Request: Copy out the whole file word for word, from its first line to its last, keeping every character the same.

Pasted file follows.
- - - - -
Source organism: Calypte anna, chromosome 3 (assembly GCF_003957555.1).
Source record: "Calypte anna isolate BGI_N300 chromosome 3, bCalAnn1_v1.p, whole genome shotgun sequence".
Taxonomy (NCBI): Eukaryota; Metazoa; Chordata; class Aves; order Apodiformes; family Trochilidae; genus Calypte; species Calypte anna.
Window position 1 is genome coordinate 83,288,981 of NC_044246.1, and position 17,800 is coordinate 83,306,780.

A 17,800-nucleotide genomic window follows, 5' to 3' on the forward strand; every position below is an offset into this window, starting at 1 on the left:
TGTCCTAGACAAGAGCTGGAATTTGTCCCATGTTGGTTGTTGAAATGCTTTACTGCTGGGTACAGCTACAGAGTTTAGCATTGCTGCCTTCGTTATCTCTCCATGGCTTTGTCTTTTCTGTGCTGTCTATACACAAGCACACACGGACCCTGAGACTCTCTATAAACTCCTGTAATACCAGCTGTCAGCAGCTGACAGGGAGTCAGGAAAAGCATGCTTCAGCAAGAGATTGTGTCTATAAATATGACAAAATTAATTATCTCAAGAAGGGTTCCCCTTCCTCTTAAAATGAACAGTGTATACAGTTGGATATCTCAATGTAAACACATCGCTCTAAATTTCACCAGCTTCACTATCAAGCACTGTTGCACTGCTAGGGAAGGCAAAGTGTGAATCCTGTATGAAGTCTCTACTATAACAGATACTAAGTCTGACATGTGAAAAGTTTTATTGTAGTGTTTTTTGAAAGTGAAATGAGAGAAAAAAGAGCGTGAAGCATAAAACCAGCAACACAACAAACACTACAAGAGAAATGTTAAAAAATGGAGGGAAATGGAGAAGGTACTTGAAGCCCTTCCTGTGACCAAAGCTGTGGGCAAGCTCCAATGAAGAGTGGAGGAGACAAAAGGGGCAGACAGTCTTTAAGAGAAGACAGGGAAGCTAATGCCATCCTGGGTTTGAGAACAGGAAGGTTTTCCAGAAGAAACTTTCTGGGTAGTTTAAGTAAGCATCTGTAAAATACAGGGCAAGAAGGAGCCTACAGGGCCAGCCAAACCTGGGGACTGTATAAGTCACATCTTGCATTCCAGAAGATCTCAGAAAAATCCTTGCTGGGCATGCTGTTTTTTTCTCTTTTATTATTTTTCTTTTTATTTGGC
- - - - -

Source organism: Calypte anna, chromosome 3 (assembly GCF_003957555.1).
Source record: "Calypte anna isolate BGI_N300 chromosome 3, bCalAnn1_v1.p, whole genome shotgun sequence".
Taxonomy (NCBI): Eukaryota; Metazoa; Chordata; class Aves; order Apodiformes; family Trochilidae; genus Calypte; species Calypte anna.
Window position 1 is genome coordinate 83,288,981 of NC_044246.1, and position 17,800 is coordinate 83,306,780.

A 17,800-nucleotide genomic window follows, 5' to 3' on the forward strand; every position below is an offset into this window, starting at 1 on the left:
TGTCCTAGACAAGAGCTGGAATTTGTCCCATGTTGGTTGTTGAAATGCTTTACTGCTGGGTACAGCTACAGAGTTTAGCATTGCTGCCTTCGTTATCTCTCCATGGCTTTGTCTTTTCTGTGCTGTCTATACACAAGCACACACGGACCCTGAGACTCTCTATAAACTCCTGTAATACCAGCTGTCAGCAGCTGACAGGGAGTCAGGAAAAGCATGCTTCAGCAAGAGATTGTGTCTATAAATATGACAAAATTAATTATCTCAAGAAGGGTTCCCCTTCCTCTTAAAATGAACAGTGTATACAGTTGGATATCTCAATGTAAACACATCGCTCTAAATTTCACCAGCTTCACTATCAAGCACTGTTGCACTGCTAGGGAAGGCAAAGTGTGAATCCTGTATGAAGTCTCTACTATAACAGATACTAAGTCTGACATGTGAAAAGTTTTATTGTAGTGTTTTTTGAAAGTGAAATGAGAGAAAAAAGAGCGTGAAGCATAAAACCAGCAACACAACAAACACTACAAGAGAAATGTTAAAAAATGGAGGGAAATGGAGAAGGTACTTGAAGCCCTTCCTGTGACCAAAGCTGTGGGCAAGCTCCAATGAAGAGTGGAGGAGACAAAAGGGGCAGACAGTCTTTAAGAGAAGACAGGGAAGCTAATGCCATCCTGGGTTTGAGAACAGGAAGGTTTTCCAGAAGAAACTTTCTGGGTAGTTTAAGTAAGCATCTGTAAAATACAGGGCAAGAAGGAGCCTACAGGGCCAGCCAAACCTGGGGACTGTATAAGTCACATCTTGCATTCCAGAAGATCTCAGAAAAATCCTTGCTGGGCATGCTGTTTTTTTCTCTTTTATTATTTTTCTTTTTATTTGGC